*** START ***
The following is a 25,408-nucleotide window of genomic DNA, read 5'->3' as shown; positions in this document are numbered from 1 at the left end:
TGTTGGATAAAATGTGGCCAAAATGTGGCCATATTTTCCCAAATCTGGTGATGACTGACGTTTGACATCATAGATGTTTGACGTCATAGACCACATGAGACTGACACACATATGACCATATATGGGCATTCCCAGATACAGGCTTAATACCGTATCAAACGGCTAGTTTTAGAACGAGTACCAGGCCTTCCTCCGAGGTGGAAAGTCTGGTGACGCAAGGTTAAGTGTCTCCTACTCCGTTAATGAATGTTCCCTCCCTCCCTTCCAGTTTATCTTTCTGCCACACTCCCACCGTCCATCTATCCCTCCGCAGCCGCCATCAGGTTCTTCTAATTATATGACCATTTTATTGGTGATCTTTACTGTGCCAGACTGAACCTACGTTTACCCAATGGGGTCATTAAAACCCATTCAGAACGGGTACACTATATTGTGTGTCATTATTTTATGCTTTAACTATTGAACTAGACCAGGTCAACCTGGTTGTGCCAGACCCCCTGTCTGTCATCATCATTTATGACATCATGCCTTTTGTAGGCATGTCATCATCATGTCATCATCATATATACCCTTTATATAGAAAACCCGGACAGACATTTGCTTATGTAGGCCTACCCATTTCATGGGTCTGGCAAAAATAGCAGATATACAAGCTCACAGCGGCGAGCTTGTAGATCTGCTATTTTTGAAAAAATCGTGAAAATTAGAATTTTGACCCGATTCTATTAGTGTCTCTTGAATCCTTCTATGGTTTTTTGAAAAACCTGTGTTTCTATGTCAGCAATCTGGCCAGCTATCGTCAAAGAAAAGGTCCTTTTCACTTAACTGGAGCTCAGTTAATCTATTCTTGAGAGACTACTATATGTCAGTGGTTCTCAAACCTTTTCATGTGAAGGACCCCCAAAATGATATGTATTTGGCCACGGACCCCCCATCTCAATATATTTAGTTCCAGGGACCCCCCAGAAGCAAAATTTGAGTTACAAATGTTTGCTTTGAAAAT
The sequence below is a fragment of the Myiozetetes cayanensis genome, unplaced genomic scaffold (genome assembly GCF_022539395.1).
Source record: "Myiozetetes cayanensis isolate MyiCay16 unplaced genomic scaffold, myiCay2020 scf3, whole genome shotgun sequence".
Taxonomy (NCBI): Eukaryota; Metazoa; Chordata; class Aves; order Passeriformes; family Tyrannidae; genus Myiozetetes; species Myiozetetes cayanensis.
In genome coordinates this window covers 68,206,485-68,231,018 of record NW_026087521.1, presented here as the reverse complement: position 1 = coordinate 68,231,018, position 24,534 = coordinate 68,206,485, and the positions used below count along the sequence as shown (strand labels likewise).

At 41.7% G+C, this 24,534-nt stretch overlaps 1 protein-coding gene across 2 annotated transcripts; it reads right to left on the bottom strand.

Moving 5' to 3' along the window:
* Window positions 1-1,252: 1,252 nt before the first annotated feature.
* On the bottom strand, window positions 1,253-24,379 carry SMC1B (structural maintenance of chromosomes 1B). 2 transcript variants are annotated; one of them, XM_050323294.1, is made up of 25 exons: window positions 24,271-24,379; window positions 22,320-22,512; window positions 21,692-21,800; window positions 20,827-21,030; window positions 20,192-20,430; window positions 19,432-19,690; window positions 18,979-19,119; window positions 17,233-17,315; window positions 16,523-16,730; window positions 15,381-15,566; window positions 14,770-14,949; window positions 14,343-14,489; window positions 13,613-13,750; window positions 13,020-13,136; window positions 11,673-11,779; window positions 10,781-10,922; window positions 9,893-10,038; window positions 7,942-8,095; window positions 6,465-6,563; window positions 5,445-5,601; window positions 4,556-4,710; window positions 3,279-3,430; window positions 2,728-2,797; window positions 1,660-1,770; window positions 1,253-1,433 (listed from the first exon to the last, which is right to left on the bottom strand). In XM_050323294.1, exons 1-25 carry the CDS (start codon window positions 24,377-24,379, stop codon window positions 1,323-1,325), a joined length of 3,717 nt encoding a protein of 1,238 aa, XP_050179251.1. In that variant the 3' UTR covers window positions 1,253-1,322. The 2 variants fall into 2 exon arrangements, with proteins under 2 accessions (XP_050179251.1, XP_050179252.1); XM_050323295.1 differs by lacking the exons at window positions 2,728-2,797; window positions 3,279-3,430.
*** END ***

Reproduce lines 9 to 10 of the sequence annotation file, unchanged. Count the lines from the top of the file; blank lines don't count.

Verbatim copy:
* Window positions 1-1,252: 1,252 nt before the first annotated feature.
* On the bottom strand, window positions 1,253-24,379 carry SMC1B (structural maintenance of chromosomes 1B). 2 transcript variants are annotated; one of them, XM_050323294.1, is made up of 25 exons: window positions 24,271-24,379; window positions 22,320-22,512; window positions 21,692-21,800; window positions 20,827-21,030; window positions 20,192-20,430; window positions 19,432-19,690; window positions 18,979-19,119; window positions 17,233-17,315; window positions 16,523-16,730; window positions 15,381-15,566; window positions 14,770-14,949; window positions 14,343-14,489; window positions 13,613-13,750; window positions 13,020-13,136; window positions 11,673-11,779; window positions 10,781-10,922; window positions 9,893-10,038; window positions 7,942-8,095; window positions 6,465-6,563; window positions 5,445-5,601; window positions 4,556-4,710; window positions 3,279-3,430; window positions 2,728-2,797; window positions 1,660-1,770; window positions 1,253-1,433 (listed from the first exon to the last, which is right to left on the bottom strand). In XM_050323294.1, exons 1-25 carry the CDS (start codon window positions 24,377-24,379, stop codon window positions 1,323-1,325), a joined length of 3,717 nt encoding a protein of 1,238 aa, XP_050179251.1. In that variant the 3' UTR covers window positions 1,253-1,322. The 2 variants fall into 2 exon arrangements, with proteins under 2 accessions (XP_050179251.1, XP_050179252.1); XM_050323295.1 differs by lacking the exons at window positions 2,728-2,797; window positions 3,279-3,430.